While Hadoop technologies are cool to say, and can seem to add an impressive ‘buzz’ to your LinkedIn/Twitter profiles, a word of caution that not every big data technology may actually be necessary. The trend now is that tools are becoming ‘integrated’ in such a way that designing ETL and developing mapReduce can be implemented in a single design environment. Data Integration tools are evolving to support new forms of connectivity to source in NoSQL, HDFS. This is as opposed to keeping these two worlds separate. Something that I referred to recently in my blog on Bridging two Worlds: Big Data and Enterprise Data.

The advantages of a single solution allow you to address not only the complexities of mapping, accessing, and loading big data but also correlating your enterprise data – and this correlation may require integrating across mixed application environments. The correlation is key to taking full advantage of big data and requires a single unified tool that can straddle both environments.

Quality First

Secondly, big data sources consist of many different types and in many different forms. How can anyone be sure of the quality of that data? And yes, data stewardship best practices still do apply. In the big data scenario, data quality is important because of the multitude of data sources Multiple data sources make it difficult to trust the underlying data. Being able to quickly and easily identify and resolve any data discrepancies, missing values, etc in an automated fashion is beneficial to the applications and systems that use this information.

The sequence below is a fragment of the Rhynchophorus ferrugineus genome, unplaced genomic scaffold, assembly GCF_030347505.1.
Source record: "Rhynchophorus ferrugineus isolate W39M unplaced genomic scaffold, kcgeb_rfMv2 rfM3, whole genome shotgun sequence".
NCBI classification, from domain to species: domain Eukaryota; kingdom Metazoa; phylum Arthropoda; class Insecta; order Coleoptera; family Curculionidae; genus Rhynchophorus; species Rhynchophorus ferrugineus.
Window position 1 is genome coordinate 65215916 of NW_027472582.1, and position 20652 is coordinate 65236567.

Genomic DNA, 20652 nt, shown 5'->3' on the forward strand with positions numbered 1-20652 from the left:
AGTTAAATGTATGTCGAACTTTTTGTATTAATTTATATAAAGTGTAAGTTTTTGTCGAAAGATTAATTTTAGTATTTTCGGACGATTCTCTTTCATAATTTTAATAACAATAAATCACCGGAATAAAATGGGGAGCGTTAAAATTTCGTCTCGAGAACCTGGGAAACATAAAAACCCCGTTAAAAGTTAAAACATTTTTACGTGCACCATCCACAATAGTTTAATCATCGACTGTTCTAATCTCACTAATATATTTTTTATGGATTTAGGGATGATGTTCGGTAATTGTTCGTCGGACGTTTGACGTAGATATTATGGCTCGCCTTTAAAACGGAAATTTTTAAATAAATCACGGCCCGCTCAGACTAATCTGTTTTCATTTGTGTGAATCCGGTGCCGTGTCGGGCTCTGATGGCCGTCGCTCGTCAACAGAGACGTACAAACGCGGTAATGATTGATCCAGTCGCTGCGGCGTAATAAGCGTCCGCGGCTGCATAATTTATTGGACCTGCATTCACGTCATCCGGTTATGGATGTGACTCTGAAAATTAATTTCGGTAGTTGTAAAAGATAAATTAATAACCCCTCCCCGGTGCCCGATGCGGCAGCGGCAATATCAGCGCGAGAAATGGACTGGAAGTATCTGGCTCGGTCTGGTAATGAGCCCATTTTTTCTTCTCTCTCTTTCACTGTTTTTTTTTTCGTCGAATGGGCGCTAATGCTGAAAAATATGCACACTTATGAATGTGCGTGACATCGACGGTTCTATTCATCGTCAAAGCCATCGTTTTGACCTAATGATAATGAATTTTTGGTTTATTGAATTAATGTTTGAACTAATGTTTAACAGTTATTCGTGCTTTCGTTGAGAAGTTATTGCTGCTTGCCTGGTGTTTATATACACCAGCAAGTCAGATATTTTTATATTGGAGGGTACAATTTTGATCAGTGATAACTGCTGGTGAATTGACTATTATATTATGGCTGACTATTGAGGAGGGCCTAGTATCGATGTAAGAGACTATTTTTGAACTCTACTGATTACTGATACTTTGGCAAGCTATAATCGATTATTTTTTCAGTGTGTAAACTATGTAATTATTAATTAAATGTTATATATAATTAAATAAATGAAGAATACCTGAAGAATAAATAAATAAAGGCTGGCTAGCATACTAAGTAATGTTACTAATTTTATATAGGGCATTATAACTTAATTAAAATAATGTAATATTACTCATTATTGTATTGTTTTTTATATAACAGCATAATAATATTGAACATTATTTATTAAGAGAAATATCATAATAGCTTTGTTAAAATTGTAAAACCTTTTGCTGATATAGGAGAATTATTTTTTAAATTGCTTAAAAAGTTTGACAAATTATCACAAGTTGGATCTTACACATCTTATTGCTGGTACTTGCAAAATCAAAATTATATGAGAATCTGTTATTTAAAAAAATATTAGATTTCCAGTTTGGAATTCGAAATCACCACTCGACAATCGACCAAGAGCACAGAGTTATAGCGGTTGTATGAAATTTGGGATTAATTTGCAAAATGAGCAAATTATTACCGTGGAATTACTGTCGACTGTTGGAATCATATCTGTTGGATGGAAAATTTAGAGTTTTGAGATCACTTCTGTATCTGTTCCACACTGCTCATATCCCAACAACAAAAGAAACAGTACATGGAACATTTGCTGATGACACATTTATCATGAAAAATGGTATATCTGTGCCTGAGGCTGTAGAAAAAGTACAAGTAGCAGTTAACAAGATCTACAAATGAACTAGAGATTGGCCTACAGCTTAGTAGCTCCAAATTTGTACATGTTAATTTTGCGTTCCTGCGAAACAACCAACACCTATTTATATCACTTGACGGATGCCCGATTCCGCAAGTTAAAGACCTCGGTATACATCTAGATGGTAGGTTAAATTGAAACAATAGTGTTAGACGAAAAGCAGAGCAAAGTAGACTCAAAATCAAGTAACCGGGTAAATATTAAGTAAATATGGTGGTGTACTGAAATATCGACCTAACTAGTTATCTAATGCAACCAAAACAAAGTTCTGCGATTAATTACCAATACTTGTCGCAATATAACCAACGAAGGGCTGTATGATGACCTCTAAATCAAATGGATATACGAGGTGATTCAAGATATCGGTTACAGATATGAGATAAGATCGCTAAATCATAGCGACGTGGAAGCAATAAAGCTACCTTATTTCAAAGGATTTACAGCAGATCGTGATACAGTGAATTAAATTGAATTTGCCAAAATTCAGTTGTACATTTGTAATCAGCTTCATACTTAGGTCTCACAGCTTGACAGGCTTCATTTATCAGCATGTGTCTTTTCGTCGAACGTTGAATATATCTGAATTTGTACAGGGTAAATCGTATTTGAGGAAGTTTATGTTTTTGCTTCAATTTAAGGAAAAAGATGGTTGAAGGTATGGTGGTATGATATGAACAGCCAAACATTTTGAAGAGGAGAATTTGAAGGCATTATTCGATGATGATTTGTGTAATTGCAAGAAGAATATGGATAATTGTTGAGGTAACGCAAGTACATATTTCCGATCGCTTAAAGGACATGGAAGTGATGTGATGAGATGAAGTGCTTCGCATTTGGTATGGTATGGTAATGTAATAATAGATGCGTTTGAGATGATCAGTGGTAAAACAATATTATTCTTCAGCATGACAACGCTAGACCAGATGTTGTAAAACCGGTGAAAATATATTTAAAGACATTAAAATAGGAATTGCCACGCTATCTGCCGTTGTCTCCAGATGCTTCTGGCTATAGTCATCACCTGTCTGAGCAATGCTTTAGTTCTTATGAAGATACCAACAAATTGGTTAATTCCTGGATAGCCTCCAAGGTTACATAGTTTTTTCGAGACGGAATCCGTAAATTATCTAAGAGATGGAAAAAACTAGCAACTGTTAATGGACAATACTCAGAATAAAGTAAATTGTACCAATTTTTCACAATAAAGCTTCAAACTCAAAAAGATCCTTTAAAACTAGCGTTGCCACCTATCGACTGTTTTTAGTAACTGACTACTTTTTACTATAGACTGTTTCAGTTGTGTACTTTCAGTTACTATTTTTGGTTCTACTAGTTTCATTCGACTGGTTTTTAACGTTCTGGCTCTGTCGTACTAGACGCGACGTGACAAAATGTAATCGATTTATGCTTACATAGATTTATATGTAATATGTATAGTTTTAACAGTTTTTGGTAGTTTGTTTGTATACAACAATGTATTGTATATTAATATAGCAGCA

Remember real-time

I covered this very subject in last week’s blog on Is Big Data Just Super Sexy Batch. No it’s not. But at the same time, it would be an overstatement to say that big data addresses all of our real-time needs. [The cheetah still runs faster than the elephant… although I still wouldn’t want to try to outrun an elephant!]. Tools such as Oracle GoldenGate and techniques in real-time replication, change data capture don’t simply disappear with big data. In fact, the opposite will happen. They become even more crucial as our implementations cross over between unstructured and structured worlds where both performance, low-latency become increasingly paramount as volumes rise and velocity requirements